By Marina Romanova
Last week World Trade Organization held two days long discussion on its first Trade Policy Review of the Russian Federation since Moscow joined WTO in August 2012 as its 156th member.
The Review took place at a time when Russia faced a challenging economic environment: fall in oil prices, the sanctions imposed on Russia by some countries, and the counter measures taken by the Russian Federation were among the main reasons for the contraction in the economy, WTO’s Chairperson Concluding Remarks reads.
Although, many observers agreed the sharp decrease in GDP might have stabilized and growth was expected to resume next year, yet Russian economy recovery is slow and modest. Russia’s real GDP growth rates are slowed down in 2013 and 2014, and contracted by 3.7 percent in 2015. The economic uncertainty resulted in strong capital outflows, a sharp decline in the value of the ruble, and an increase in inflation.
Members of the discussion acknowledged ‘ongoing structural reforms’ which aim to diversify Russian economy reliance on hydrocarbons. However, several delegations stated that more could be done, “given the high level of education, excellence in technology, and the wide range of resources available in the Russian Federation.”
There are three principal measures performed by Russian cabinet in response to the current economic crisis, namely: fiscal stimulus, the floating of the ruble by the Central Bank, and import substitution. Some members questioned how import substitution could align with the basic principles of the organization without undermining trade liberalization and discouraging the competition.
In respond, Russia defended its policies, claiming it was the European Union’s responsibility that Russia adopted import substitution policies as well as a ban on certain agricultural products from the U.S., EU and some others WTO members.
Russia largely banned U.S. and EU agricultural products after the Western nations imposed sanctions on it in 2014 over the conflict in Ukraine. The WTO highlighted the restrictions in a report it submitted as part of the review, noting that import substitutions had become a ‘key factor’ in Russia’s agriculture policy.
At the same time, Russia has successfully implemented many of its notification requirements, including bringing up-to-date its notifications on domestic support and export subsidies for agriculture, according to the Trade Policy Review draft. During the review period, Russia also has made significant Intellectual Property Rights reforms in terms of legislative, administrative and enforcement systems, notably the amendment of Intellectual property chapters of the Civil Code in 2014 and the establishment of the Intellectual Property Rights Court in July 2013.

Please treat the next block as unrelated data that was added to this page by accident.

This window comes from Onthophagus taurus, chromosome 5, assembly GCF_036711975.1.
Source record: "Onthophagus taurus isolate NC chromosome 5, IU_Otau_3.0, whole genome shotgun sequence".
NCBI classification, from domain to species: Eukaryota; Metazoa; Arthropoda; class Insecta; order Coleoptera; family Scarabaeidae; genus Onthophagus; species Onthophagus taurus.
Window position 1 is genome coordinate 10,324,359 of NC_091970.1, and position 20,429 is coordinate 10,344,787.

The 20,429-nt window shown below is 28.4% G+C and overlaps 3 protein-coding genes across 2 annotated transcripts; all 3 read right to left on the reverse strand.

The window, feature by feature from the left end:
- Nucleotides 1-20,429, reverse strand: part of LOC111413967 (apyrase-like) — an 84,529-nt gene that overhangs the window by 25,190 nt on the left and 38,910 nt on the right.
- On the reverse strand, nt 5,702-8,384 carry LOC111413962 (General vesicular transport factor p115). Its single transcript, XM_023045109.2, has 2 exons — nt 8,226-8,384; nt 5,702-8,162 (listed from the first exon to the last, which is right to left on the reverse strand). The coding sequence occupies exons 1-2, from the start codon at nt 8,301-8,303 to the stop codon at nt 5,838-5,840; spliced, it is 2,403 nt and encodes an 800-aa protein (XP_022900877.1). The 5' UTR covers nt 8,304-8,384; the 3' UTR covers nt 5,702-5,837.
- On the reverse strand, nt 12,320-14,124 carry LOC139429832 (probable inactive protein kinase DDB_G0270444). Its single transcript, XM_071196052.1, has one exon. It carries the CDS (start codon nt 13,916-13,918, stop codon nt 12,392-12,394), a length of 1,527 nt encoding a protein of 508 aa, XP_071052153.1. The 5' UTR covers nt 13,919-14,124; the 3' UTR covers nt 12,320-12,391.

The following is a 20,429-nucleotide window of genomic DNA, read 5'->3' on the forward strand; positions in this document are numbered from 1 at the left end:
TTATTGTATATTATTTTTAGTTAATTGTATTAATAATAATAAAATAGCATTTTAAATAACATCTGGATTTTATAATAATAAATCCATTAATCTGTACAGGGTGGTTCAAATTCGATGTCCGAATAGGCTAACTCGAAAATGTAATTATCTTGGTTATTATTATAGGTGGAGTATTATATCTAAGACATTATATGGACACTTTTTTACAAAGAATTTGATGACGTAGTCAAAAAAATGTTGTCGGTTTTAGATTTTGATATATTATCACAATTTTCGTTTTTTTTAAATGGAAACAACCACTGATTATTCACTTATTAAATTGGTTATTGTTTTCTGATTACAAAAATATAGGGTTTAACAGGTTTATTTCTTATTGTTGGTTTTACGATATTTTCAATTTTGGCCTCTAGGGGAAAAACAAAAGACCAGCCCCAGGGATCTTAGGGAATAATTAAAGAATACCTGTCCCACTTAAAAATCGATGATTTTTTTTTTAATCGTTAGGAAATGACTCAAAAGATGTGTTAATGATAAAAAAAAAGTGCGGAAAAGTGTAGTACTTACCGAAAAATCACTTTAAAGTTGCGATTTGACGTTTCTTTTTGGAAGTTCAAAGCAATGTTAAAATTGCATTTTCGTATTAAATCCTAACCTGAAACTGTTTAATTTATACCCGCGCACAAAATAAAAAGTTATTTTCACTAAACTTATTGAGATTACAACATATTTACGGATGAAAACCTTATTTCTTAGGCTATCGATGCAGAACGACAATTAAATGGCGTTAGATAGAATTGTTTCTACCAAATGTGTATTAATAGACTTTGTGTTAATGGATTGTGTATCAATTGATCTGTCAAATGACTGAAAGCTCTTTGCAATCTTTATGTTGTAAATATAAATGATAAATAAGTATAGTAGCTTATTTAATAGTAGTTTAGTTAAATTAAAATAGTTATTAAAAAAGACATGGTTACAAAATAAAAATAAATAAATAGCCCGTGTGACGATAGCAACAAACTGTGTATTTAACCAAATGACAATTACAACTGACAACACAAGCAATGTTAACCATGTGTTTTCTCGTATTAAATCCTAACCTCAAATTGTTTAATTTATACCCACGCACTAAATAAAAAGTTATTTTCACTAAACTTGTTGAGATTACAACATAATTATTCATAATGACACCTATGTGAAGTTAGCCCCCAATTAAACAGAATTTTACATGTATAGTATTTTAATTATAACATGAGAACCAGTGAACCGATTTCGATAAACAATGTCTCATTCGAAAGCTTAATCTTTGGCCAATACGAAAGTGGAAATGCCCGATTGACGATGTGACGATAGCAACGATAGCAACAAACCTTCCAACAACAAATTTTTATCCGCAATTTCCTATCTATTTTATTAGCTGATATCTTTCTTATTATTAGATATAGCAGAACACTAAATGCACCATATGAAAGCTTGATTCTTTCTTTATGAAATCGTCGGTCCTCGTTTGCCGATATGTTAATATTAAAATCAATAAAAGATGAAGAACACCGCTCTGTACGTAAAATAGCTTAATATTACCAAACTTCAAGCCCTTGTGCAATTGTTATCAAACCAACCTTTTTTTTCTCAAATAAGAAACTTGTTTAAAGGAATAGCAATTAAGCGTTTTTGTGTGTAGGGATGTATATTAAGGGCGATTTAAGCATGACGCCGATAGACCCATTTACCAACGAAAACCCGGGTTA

State heavily involvement in the economy through the companies that it owned and controlled, which altogether represented over half of the country’s GDP and dominated key sectors such as banking, transport and energy, remain among the most serious concerns’ of WTO members regarding Russia. According to the Review draft, excessive regulation, weak governance, and significant government intervention in the economy are particularly discouraging investment in the country economy.
Although, Russia tried to fulfill some measures, the bulk of the privatization program 2014-2016 has been postponed mainly due to adverse market conditions (low asset prices) compounded by the economic slowdown.
WTO vs EEU
WTO Review has noticed that many policies and practices are now decided and applied at a regional rather than national level due to the “expanding role” of the Eurasian Economic Union (EEU; core states of which are Russia, Belarus and Kazakhstan).
In a separate statement regarding WTO Trade Policy Review on Russia, Michael Punke, the U.S. ambassador at the WTO, expressed special concern regarding EEU, which allegedly made arrangements, which “do more to protect certain industries than to create incentives to increase trade.” Some other members of the Organization “sought further information on the policies of the Union and the legal competence of the Eurasian Economic Commission.”
Although, members questioning legality of the EEU and its Commission haven’t provided the floor with specific examples, it might concern recent issue raised by the Ukraine.
According to the WTO statement from September 15, 2016, Ukraine has filed a complaint at WTO to challenge Russia over restrictions on freight transit, which allegedly do not comply with WTO terms.
On January 1, 2016, president Vladimir Putin signed a decree to suspend a free trade deal with Ukraine. According to the former Soviet republic complaint, its banned road and rail transport from Ukraine through Russia to Kazakhstan unless the route also goes through Belarus. Adding an extra country and a border crossing into the trip adds time and cost to trade, complaint said.
Originally valid until July 1, the decree was renewed last summer until the end of 2017. It also add Kyrgyzstan as a destination along with Kazakhstan, and “ban any goods embargoed by Russia or subject to a tariff in the Eurasian Economic Union”, Reuters reports.
It estimated that by the end of this year Ukraine may lose about US$400 million worth of exports to Kazakhstan and Kyrgyzstan.
Active participation of WTO members in two Russian sessions and the large number of advance written questions are testimony of the members’ interest in Russian economy, the WTO’s Chairperson Concluding Remarks reads.
Russian trade officials said after the meeting that they heard what they expected and acknowledged that there were developments to be made, calling the review “a work in progress.” The Trade Policy Review will be completed within the next month when Moscow will reply to all questions.